Rather than making solid investments in Wisconsin’s future workforce, GOP lawmakers seem stuck on corporate tax giveaways that do nothing to create jobs today or tomorrow.
This one’s a real head-scratcher. For the second time in state budget cycles, Republicans on the legislature’s Joint Finance Committee have rejected funding to replace the UW-Madison College of Engineering’s building. The project on our state’s flagship campus has broad support, especially from the business sector that sees the value of long-term investments in the Wisconsin workforce. It would have been a far better investment than the corporate tax breaks that have become an addiction for the GOP.
As noted in news accounts, the College of Engineering receives around 8,000 applicants per year but can only accept about 1,200, leaving many to attend larger schools such as Purdue University and the University of Illinois. A new building would allow the department to accept another 1,000 students, and lead to additional teachers, resources, and research that would widen the jobs pipeline into the rest of Wisconsin after every graduation.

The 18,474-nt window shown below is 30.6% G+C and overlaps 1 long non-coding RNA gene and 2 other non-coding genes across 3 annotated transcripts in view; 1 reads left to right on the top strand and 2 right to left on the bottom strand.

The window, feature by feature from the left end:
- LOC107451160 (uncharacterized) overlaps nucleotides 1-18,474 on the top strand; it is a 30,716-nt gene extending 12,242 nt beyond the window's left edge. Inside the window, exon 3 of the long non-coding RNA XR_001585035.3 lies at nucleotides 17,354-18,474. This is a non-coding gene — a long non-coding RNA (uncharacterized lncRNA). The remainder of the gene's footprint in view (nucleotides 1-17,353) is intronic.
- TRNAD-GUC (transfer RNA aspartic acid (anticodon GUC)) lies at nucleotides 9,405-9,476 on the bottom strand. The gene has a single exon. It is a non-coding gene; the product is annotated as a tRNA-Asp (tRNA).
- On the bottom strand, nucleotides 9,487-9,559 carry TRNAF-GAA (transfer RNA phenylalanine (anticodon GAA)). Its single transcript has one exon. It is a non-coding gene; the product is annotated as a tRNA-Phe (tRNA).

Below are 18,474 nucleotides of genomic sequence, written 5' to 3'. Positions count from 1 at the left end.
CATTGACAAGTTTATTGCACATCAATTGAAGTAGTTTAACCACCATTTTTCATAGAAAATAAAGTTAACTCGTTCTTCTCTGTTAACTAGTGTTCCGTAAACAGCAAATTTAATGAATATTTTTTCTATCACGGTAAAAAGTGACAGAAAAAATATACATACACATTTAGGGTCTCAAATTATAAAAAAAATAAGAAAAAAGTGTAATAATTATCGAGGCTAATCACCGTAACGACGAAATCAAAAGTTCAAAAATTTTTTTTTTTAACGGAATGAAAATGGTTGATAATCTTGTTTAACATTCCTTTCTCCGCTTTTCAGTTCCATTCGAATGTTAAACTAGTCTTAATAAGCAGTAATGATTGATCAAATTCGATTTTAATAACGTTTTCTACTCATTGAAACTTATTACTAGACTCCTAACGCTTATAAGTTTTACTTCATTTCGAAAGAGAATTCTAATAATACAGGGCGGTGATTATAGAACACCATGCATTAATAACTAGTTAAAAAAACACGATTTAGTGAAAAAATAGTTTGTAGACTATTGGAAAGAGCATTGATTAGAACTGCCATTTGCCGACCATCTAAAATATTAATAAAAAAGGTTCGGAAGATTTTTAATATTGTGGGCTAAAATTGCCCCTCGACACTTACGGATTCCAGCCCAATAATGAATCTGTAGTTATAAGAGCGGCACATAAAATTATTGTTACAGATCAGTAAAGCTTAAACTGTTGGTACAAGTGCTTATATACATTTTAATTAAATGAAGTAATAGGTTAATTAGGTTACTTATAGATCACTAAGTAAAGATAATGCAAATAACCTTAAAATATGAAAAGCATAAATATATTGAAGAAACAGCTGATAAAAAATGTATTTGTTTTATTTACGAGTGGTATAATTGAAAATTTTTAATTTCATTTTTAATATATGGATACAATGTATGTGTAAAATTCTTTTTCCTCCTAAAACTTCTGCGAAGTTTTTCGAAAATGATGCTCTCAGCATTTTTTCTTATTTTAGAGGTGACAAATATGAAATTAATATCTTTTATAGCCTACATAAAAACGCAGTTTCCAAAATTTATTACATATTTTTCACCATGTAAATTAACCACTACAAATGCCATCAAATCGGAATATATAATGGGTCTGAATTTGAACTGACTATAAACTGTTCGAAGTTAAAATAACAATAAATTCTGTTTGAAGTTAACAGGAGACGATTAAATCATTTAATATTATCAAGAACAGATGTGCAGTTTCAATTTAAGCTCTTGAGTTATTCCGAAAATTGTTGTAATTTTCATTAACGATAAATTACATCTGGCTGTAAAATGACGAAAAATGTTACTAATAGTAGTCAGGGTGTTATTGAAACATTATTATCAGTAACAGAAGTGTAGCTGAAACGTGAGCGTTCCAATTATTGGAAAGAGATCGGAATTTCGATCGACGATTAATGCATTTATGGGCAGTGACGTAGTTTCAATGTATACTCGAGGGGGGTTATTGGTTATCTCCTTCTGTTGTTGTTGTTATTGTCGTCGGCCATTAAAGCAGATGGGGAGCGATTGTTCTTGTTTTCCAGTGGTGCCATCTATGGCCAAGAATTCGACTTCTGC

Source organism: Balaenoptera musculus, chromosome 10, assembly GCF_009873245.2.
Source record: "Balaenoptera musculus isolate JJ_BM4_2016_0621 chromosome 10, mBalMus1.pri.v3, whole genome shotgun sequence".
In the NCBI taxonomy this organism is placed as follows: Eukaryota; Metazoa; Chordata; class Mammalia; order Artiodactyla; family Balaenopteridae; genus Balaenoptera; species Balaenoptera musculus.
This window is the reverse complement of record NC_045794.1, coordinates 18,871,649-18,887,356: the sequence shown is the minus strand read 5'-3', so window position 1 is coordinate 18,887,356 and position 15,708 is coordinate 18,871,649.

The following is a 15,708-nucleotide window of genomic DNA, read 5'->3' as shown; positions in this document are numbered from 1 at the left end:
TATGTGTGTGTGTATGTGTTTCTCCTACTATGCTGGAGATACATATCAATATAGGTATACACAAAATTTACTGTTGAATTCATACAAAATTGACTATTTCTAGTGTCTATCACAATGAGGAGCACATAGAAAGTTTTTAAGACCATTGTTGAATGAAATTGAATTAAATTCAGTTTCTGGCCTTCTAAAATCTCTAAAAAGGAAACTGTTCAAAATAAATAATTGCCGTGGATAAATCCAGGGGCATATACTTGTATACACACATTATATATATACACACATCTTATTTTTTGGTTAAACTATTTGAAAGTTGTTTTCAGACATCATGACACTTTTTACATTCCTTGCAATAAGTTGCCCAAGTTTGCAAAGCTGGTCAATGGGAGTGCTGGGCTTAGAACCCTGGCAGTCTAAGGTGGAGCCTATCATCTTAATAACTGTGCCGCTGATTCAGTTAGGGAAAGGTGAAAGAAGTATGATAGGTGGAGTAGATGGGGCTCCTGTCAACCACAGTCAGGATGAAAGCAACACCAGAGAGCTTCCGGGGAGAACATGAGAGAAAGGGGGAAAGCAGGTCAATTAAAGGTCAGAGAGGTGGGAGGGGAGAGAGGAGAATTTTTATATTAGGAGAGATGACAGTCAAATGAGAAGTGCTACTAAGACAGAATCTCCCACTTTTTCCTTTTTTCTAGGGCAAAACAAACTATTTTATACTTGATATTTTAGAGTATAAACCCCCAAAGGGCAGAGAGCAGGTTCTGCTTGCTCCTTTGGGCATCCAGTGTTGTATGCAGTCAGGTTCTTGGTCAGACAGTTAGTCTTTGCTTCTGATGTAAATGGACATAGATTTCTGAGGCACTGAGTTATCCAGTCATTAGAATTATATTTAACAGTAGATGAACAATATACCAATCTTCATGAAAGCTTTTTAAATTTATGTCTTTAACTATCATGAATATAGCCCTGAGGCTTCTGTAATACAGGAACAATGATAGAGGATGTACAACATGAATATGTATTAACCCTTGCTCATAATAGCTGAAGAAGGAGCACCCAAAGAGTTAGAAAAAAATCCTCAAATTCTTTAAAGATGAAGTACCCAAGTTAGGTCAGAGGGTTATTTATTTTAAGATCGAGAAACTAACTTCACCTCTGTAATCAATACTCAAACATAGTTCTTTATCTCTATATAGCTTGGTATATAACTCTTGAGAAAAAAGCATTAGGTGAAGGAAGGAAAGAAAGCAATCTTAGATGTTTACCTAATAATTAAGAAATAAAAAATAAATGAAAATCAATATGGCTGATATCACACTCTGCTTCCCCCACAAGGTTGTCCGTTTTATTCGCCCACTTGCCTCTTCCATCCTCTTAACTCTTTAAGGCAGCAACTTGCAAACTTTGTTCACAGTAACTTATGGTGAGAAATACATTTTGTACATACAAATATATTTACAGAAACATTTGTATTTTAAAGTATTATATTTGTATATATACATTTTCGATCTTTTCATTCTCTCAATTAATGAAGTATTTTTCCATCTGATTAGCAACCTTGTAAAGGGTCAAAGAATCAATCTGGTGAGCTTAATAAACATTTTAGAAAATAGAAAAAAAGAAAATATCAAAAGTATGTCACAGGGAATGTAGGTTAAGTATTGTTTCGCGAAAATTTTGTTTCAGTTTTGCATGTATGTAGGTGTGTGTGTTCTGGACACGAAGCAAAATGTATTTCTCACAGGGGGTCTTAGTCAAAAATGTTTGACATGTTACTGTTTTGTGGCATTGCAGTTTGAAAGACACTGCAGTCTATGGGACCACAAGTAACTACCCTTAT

The engineering project has the support of Wisconsin Manufacturers and Commerce, arguably the Republican Party’s best known patron, along with a host of other groups representing business interests and the manufacturing and construction industries. Gov. Tony Evers’ nearly $200 million request for the project would be accompanied by about $150 million in private gifts and grants. The GOP’s rejection means at least a two-year delay for the funds, and that’s only if Democrats take control of the legislature in 2024, but there’s no guarantee all those donors will still be around at that point.
Notably, these are some of the same Republicans who couldn’t move fast enough to throw billions of dollars at the infamous Foxconn project, which never lived up to its lofty promises of substantial job creation. Now with a $7 billion record surplus, GOP lawmakers have made themselves the embodiment of the phrase “penny-wise and pound-foolish.”
The saddest part about all of this is that it appears to be based solely on political games and spite. Each budget cycle, Republicans gleefully reject many of Evers’ requests and label them as “big spending,” without even pretending to conduct a serious review of the merits of each idea. They just cannot bring themselves to be taken seriously as a governing majority, and Wisconsin suffers a little more with each short-sighted blunder. The full Assembly and Senate should restore this vital project when the state budget bill eventually reaches the floors of both chambers.